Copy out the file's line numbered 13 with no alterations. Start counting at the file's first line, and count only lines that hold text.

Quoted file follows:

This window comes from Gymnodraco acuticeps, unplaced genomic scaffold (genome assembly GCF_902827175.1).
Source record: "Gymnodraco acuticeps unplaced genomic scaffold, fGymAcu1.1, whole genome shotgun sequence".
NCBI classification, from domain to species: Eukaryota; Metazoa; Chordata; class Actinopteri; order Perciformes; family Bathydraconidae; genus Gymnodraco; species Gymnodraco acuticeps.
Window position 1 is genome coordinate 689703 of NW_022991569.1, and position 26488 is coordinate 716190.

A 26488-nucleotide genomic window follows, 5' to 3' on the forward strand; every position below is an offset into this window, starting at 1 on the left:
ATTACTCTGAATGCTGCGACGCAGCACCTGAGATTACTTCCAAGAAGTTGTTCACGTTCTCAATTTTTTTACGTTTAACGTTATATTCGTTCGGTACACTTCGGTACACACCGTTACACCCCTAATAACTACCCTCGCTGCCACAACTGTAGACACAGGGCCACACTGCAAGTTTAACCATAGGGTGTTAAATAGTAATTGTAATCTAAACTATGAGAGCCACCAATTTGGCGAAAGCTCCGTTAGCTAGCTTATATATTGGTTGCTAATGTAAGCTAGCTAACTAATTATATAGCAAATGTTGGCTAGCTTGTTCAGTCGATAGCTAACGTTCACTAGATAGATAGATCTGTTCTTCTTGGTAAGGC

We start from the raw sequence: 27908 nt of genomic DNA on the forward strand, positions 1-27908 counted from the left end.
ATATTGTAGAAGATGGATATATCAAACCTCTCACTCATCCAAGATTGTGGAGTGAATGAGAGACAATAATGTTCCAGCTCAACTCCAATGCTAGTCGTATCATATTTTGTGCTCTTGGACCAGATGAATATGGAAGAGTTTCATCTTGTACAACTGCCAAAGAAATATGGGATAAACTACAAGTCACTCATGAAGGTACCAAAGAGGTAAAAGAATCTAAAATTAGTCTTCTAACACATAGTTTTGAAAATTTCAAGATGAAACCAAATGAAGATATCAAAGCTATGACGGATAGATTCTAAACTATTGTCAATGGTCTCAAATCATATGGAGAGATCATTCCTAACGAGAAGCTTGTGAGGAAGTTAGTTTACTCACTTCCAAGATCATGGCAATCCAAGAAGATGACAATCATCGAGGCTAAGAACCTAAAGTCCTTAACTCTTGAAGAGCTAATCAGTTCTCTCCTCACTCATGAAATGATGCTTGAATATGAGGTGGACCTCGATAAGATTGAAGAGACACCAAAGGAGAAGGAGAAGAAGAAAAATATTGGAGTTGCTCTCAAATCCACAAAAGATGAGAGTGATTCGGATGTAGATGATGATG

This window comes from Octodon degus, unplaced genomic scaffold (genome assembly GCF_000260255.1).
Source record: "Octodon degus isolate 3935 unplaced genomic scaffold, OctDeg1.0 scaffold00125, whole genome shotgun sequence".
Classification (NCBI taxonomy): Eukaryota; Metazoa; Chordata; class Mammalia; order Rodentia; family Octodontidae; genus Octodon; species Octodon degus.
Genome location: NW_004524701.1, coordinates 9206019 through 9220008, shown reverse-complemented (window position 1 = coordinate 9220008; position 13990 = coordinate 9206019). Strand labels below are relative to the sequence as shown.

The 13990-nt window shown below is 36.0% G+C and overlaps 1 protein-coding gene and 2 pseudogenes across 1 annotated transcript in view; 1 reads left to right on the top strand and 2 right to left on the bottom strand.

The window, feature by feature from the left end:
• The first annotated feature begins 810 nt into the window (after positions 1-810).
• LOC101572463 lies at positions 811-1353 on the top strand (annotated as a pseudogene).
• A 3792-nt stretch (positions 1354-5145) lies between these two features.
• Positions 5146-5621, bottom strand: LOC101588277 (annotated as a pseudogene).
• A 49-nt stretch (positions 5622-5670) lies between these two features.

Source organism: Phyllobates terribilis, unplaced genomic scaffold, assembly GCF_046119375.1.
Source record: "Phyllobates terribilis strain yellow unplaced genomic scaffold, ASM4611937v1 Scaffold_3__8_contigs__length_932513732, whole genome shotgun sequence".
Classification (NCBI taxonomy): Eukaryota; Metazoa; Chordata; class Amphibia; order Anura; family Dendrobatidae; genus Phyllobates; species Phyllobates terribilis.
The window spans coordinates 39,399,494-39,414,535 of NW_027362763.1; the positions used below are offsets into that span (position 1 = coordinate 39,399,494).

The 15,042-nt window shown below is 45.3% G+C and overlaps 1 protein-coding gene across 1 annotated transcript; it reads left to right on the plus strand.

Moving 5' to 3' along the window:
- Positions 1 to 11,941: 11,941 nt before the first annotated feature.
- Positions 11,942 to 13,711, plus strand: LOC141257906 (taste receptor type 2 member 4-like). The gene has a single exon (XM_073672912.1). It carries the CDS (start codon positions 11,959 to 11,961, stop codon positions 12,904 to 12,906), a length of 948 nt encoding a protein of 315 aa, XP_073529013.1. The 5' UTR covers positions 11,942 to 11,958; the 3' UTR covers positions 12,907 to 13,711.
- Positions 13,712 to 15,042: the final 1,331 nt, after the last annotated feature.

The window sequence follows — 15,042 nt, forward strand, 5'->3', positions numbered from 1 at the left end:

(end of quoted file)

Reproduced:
The 13990-nt window shown below is 36.0% G+C and overlaps 1 protein-coding gene and 2 pseudogenes across 1 annotated transcript in view; 1 reads left to right on the top strand and 2 right to left on the bottom strand.